Hosts off air for two weeks
Station suspends 2 for Metco remarks
Faced with searing criticism from parents and political officials, WEEI yesterday suspended prominent radio hosts John Dennis and Gerry Callahan for two weeks for comparing an escaped gorilla to a Metco student waiting for a bus.
The suspensions were announced on the same day that one of the station's advertisers, Blue Cross and Blue Shield of Massachusetts, announced that it would pull $27,000 in advertising from the station and donate the money to Metco, the voluntary desegregation program that places Boston children in suburban schools.
The two-week suspensions significantly increase the previous punishments for the hosts. Dennis had been given a two-day suspension, and Callahan, who was not originally thought to be involved in the remarks, faced no punishment at all.
The radio station called the remarks "insensitive and inappropriate" and said in a statement yesterday that it hopes Metco students and parents will begin to heal. The two unpaid suspensions take effect immediately.
"Both Dennis and Callahan have offered their sincerest regrets for the remarks and have volunteered to work with Metco officials and students to create a constructive, positive bond between the station and Metco schools, students, and parents," WEEI officials wrote.
As the criticism mounted over the weekend, Blue Cross-Blue Shield decided to stop supporting the station with advertising, said Peter Meade, the health provider's executive vice president.
"We made this decision because of the extremely egregious statements made on the morning program and the lack of a serious or significant response by the management," Meade said.
Metco officials said the money donated by Blue Cross will go to scholarships.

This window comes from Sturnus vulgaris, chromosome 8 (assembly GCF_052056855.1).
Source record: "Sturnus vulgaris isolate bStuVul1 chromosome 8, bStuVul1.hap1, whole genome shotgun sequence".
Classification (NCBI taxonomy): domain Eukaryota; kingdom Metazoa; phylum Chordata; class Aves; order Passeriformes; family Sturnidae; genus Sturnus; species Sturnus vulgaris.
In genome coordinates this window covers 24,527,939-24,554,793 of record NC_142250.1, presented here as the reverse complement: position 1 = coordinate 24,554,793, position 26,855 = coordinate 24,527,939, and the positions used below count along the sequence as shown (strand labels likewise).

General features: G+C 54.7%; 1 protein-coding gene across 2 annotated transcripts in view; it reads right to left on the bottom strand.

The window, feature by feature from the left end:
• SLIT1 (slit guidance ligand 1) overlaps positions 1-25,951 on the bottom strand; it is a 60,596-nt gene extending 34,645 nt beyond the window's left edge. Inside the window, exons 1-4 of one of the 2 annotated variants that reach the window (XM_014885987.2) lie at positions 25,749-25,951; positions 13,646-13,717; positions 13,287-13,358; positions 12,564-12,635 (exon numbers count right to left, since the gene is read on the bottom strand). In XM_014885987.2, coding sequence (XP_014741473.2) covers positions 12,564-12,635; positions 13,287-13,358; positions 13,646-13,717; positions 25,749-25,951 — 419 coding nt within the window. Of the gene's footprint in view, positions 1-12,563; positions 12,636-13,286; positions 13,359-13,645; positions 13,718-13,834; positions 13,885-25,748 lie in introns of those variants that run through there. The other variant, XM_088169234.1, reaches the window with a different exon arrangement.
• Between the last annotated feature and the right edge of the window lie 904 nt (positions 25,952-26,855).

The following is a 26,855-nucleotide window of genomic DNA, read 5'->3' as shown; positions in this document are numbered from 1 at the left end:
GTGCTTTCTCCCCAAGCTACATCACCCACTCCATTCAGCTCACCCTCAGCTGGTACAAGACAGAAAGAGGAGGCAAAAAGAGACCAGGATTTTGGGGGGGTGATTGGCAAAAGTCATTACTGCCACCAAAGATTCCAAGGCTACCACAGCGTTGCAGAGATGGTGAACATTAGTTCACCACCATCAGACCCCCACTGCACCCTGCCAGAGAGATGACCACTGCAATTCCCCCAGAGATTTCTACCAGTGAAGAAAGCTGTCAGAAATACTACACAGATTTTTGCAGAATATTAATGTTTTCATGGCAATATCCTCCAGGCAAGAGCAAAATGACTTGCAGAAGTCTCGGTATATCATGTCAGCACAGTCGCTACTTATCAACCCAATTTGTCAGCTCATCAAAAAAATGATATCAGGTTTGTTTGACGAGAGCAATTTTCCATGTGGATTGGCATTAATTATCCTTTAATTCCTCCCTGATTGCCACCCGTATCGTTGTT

Two days after the remarks, Dennis apologized on the air. He also drafted a statement that he planned to release today, before station managers decided on the two-week suspensions, that called his remarks "the single stupidest thing I've ever said in 26 years of broadcasting in Boston."
"I've heard people who know nothing about me evaluate my character, analyze my heart, dissect my brain, and pronounce me a lost and despicable soul," Dennis wrote. "I understand their anger, and, frankly, I deserve much of what I'm getting."
The remarks by Dennis and Callahan were made during a news segment of the program on Sept. 29, as the two hosts bantered about a gorilla that had escaped from the Franklin Park Zoo. "Yeah, yeah, he was a Metco gorilla," Dennis said.
"Heading out to Lexington," Callahan replied.
"Yeah, exactly," Dennis said.
Critics, including most of the Boston City Council and some Metco parents from across the region, deluged the station with angry calls, letters, and e-mails. Ten city councilors signed a letter demanding that Dennis be fired.
The announcement of the suspensions yesterday earned station management cautious praise from Councilor Michael P. Ross, who had written the council's letter. "This is an important step for WEEI," Ross said. "It's a move in the right direction. They needed to do more than the two-day suspension."
Metco officials are scheduled to meet with WEEI today to discuss ways that the station can help Metco students. In several days of conversations with WEEI officials, Metco executive director Jean McGuire said she has tried to get the station to address a talk radio culture that she calls a "white male club."
"That's what's wrong. There's no one who says, `Who are you kidding? You need to shut up. You can't talk like that,' " McGuire said. "It's more than WEEI. It's the whole culture of talk radio. It's reprehensible."
Sasha Talcott can be reached at email@example.com.
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